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Journal of Integrative Agriculture  2016, Vol. 15 Issue (7): 1584-1594    DOI: 10.1016/S2095-3119(15)61292-8
Animal Science · Veterinary Science Advanced Online Publication | Current Issue | Archive | Adv Search |
Tracking domestic ducks: A novel approach for documenting poultry market chains in the context of avian influenza transmission
Chang-Yong Choi1, 2, John Y Takekawa2, 3, XIONG Yue4, LIU Ying4, Martin Wikelski5, 6, George Heine6, Diann J Prosser7, Scott H Newman8, John Edwards9, 10, Fusheng Guo9, Xiangming Xiao1, 11
1 Department of Microbiology and Plant Biology, Center for Spatial Analysis, University of Oklahoma, Norman, OK 73019, USA
2 Western Ecological Research Center, U.S. Geological Survey, Vallejo, CA 94592, USA
3 National Audubon Society, San Francisco, CA 94104, USA
4 Key Laboratory of Poyang Lake Wetland and Watershed Research, Jiangxi Normal University, Nanchang 330022, P.R.China
5 Department of Migration and Immuno-Ecology, Max Planck Institute for Ornithology, Radolfzell D-78315, Germany
6 Department of Biology, University of Konstanz, Konstanz D-78457, Germany
7 Patuxent Wildlife Research Center, U.S. Geological Survey, Beltsville, MD 20705, USA
8 Emergency Center for Transboundary Animal Diseases (ECTAD) Vietnam Office, Food and Agriculture Organization of the United Nations, Hanoi 10000, Vietnam
9 Emergency Center for Transboundary Animal Diseases (ECTAD) China Office, Food and Agriculture Organization of the United Nations, Beijing 100600, P.R.China
10 Murdoch University, Murdoch, WA 6150, Australia
11 Institute of Biodiversity Sciences, Fudan University, Shanghai 200433, P.R.China
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Abstract     Agro-ecological conditions associated with the spread and persistence of highly pathogenic avian influenza (HPAI) are not well understood, but the trade of live poultry is suspected to be a major pathway. Although market chains of live bird trade have been studied through indirect means including interviews and questionnaires, direct methods have not been used to identify movements of individual poultry. To bridge the knowledge gap on quantitative movement and transportation of poultry, we introduced a novel approach for applying telemetry to document domestic duck movements from source farms at Poyang Lake, China. We deployed recently developed transmitters that record Global Positioning System (GPS) locations and send them through the Groupe Spécial Mobile (GSM) cellular telephone system. For the first time, we were able to track individually marked ducks from 3 to 396 km from their origin to other farms, distribution facilities, or live bird markets. Our proof of concept test showed that the use of GPS-GSM transmitters may provide direct, quantitative information to document the movement of poultry and reveal their market chains. Our findings provide an initial indication of the complexity of source-market network connectivity and highlight the great potential for future telemetry studies in poultry network analyses.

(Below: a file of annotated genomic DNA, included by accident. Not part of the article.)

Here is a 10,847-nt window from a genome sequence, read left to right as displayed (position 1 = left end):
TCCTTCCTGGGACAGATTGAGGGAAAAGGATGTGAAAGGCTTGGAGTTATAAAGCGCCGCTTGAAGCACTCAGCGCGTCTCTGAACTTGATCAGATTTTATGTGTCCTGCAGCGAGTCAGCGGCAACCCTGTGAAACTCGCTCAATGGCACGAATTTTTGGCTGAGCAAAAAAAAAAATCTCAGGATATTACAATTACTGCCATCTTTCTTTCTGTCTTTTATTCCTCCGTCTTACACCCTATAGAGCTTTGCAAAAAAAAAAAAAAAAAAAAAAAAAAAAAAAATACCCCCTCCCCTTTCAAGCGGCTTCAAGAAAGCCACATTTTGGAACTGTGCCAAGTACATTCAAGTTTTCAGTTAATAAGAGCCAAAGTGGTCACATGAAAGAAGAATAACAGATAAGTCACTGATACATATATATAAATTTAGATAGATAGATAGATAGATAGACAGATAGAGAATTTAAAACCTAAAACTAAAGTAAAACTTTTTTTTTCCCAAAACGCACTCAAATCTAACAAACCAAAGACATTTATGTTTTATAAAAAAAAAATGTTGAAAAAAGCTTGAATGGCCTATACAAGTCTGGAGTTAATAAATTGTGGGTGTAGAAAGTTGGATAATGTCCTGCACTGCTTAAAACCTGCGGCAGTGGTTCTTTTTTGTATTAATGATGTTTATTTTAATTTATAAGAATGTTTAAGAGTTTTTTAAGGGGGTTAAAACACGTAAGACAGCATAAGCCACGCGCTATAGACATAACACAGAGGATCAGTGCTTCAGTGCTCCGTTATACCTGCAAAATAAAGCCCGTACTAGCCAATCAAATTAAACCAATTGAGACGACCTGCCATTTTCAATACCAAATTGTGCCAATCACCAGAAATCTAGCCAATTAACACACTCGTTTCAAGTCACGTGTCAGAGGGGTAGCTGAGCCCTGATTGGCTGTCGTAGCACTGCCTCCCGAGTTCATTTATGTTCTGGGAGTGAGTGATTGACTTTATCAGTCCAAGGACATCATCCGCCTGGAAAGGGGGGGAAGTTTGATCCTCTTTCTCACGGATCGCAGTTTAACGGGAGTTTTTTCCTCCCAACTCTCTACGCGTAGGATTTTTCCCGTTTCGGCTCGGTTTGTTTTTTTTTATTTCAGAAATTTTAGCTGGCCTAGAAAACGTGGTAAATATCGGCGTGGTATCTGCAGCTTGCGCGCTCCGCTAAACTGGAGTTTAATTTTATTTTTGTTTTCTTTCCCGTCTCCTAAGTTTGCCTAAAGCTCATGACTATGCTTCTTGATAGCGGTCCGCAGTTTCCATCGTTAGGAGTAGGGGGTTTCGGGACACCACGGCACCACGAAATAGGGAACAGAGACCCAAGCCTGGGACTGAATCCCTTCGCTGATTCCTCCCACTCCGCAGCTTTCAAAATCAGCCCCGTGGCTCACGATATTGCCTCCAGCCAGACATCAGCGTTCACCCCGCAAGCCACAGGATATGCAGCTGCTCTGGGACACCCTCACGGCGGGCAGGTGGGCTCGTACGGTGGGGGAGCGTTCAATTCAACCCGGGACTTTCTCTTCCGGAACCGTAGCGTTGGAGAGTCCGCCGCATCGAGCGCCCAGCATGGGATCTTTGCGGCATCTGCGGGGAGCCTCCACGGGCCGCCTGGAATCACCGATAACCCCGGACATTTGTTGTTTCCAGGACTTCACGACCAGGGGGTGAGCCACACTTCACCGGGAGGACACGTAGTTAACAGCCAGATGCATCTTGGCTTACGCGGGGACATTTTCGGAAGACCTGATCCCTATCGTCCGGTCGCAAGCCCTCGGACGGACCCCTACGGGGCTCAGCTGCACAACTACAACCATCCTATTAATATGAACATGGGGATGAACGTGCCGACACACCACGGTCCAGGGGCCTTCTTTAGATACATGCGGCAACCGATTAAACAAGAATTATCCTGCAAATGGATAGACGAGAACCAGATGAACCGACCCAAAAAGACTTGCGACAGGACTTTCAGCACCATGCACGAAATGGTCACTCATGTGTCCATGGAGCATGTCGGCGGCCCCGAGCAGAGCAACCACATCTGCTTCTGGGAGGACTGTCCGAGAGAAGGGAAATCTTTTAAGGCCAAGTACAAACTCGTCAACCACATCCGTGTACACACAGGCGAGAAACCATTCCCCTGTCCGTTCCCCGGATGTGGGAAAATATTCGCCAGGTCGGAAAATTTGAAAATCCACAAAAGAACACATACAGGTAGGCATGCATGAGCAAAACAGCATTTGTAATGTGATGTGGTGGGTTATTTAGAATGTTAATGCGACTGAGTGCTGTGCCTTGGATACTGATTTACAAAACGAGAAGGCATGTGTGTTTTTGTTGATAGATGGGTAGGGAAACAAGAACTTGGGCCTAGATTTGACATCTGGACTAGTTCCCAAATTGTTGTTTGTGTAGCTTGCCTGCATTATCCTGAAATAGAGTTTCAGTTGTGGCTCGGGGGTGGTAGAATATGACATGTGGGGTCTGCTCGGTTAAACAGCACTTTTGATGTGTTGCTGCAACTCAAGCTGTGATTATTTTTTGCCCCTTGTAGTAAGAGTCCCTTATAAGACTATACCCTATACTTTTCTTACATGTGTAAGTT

Keywords:  avian influenza        domestic duck        market chain        network        poultry        telemetry  
Received: 30 June 2015   Accepted:

This work was led by the U.S. Geological Survey, University of Oklahoma, and FAO. Research was supported by the grants from the National Institutes of Health (1R01AI101028-01A1) and the Office of Health, Infectious Diseases and Nutrition in the Bureau for Global Health, U.S. Agency for International Development (GHA-G-00-06-00001). Max Planck Institute for Ornithology, University of Konstanz, and Jiangxi Normal University, China supported arrangements, logistics, and supplies for field work.

Corresponding Authors:  Xiangming Xiao, Tel: +1-405-3258941, E-mail:   
About author:  Chang-Yong Choi, E-mail:;

Cite this article: 

Chang-Yong Choi, John Y Takekawa, XIONG Yue, LIU Ying, Martin Wikelski, George Heine, Diann J Prosser, Scott H Newman, John Edwards, Fusheng Guo, Xiangming Xiao. 2016. Tracking domestic ducks: A novel approach for documenting poultry market chains in the context of avian influenza transmission. Journal of Integrative Agriculture, 15(7): 1584-1594.

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